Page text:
As football fans bask in the glory of betting on college bowl season, the Bears and Seahawks square off in what can only be described as the toilet bowl for an extremely mediocre matchup.
After playing in primetime games in the previous two weeks, Chicago can finally hide in the late afternoon slate when they travel to Seattle to face an equally disappointing Seahawks squad.
The Bears (4-10) are in the midst of a major losing skid, going 1-8 in their previous nine games. The lone win came on Thanksgiving over the now 2-11-1 Lions.
The Seahawks (5-9) have left much to be desired after finishing 2020 with a 12-4 record. Seven-time Pro Bowl QB Russell Wilson missed extended time with an injury earlier this year and things never got back on track even after his return.
A wise man once said the money is in the crumbs, meaning even the worst games on paper can hold some gambling value. Below are game odds and a matchup preview.
Bears @ Seahawks odds
Chicago is 4-10 against the spread while Seattle is 7-7. As for the point total, the Bears are 5-9 and the Seahawks are 3-10-1 on overs this year.
This game will be hard to predict for two reasons.
COVID’s impact on player availability
League-wide, rosters were depleted for Week 15 matchups. So much so, three games were rescheduled to allow for players to rejoin the active roster. There was an additional Monday night game and two Tuesday night games to accommodate teams hit the hardest by COVID.
The Bears were without 14 players on Monday night against the Vikings. Most notably, starters Allen Robinson and Jaylon Johnson sat out along with two assistant coaches due to COVID protocols.
For Seattle, five players watched from home while in COVID protocols. The biggest absentees were leading rusher Alex Collins and leading receiver Tyler Lockett.
While it’s too far in the future to know who will be out for Week 16, it’s almost certain each team will be shorthanded in some regard.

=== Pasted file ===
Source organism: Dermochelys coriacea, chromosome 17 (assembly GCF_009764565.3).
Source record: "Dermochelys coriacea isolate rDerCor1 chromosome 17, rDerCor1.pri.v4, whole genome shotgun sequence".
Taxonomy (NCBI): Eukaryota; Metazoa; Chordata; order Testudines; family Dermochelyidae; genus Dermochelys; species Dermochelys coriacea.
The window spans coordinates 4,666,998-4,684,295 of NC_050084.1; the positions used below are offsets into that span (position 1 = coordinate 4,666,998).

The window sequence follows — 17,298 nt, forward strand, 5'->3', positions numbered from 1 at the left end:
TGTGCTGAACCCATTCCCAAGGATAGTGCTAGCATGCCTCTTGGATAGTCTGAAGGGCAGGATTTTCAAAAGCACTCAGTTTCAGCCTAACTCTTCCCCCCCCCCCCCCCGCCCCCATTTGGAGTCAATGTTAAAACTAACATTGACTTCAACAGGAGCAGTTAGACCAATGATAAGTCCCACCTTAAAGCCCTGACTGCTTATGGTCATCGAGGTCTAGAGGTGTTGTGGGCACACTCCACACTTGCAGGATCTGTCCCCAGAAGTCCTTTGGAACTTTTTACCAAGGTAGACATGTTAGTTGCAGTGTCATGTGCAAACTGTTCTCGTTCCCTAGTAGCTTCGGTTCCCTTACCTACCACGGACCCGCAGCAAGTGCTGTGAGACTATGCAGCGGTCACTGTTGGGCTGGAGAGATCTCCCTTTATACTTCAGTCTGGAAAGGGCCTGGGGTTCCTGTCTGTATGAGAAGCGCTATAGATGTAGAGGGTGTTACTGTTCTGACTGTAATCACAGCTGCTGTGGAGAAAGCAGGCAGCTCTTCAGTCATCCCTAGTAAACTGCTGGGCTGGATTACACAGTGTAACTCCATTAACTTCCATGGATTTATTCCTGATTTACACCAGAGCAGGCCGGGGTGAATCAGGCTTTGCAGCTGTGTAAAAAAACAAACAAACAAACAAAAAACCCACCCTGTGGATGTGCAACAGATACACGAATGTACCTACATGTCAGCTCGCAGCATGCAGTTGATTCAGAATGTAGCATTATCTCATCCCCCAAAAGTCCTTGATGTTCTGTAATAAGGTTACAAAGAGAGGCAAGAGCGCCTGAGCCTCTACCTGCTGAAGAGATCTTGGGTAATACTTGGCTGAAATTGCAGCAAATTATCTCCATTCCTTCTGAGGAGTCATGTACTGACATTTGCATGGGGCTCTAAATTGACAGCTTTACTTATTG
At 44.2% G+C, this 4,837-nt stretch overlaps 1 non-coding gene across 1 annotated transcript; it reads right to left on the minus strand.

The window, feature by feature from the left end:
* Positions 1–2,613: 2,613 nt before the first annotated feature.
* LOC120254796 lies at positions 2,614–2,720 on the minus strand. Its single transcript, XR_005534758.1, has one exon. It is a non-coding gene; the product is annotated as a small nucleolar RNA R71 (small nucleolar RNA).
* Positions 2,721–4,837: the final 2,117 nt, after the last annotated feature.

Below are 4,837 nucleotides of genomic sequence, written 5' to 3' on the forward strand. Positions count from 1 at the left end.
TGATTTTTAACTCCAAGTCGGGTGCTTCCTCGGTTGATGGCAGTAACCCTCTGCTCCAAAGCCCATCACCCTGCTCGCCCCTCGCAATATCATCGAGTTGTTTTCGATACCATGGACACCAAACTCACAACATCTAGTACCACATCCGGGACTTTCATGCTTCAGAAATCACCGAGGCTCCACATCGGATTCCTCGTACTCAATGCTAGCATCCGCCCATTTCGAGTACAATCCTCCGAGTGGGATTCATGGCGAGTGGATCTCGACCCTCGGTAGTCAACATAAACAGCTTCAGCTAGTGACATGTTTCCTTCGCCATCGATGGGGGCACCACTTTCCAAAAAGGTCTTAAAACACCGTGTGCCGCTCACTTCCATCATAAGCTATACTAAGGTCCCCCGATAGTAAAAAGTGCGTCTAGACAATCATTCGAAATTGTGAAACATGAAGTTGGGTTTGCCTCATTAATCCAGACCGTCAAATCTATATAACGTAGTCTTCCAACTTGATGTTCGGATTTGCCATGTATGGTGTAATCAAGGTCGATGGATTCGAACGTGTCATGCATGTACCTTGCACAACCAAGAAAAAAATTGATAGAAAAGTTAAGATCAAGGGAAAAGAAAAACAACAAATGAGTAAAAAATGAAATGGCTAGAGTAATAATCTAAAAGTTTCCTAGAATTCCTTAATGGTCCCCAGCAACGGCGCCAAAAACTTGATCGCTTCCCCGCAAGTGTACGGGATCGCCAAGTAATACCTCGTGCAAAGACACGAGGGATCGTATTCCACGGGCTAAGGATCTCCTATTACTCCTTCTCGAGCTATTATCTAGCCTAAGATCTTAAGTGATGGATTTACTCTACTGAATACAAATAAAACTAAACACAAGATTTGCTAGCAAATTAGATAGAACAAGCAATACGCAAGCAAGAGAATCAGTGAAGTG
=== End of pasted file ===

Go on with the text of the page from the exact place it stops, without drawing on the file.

Player motivation to give full effort in losing seasons
Something that’s impossible to measure is where players find the motivation to work their hardest at the end of disappointing seasons.
One thing that keeps players motivated is personal pride. Many of them are extremely competitive by nature; otherwise, they wouldn’t be playing at the highest level of football. Therefore, they’ll go out and give 100% regardless of the team’s records.
Another thing that keeps players going is the next contract. Teams will still be watching the player’s film from these final games when determining if they’re going to make contract offers. Putting out mediocre game film will only lower the amount offered to sign if it doesn’t completely ruin the opportunity.
Other times, players may just coast until season’s end to avoid injury in games they deem to be meaningless.
What to expect from Russell Wilson
Wilson has undoubtedly been a leader in the locker room for years in Seattle.
Since his return from injury in Week 10, he has steadily thrown for more passing yards in each game week-by-week. In his first game back against the Packers he threw for 161 yards and against the Texans in Week 14 he threw for 260 yards.
But with his most valuable offensive weapons out, Seattle struggled against the Rams last week, scoring only 10 points.
But things may get easier for Wilson this week if Chicago’s defense is depleted once again due to COVID protocols. The Monsters of the Midway rank 24th in points allowed per game at 25, and against Minnesota they only had four defensive backs on the active roster. Yet, they still managed to hold Kirk Cousins and company to only 17 points.
One thing that’s a certainty is that Wilson is still a top-tier QB and if the Bears sleep-walk through the game, the fire Nagy chants may start reigning down early at watch parties all over Chicago.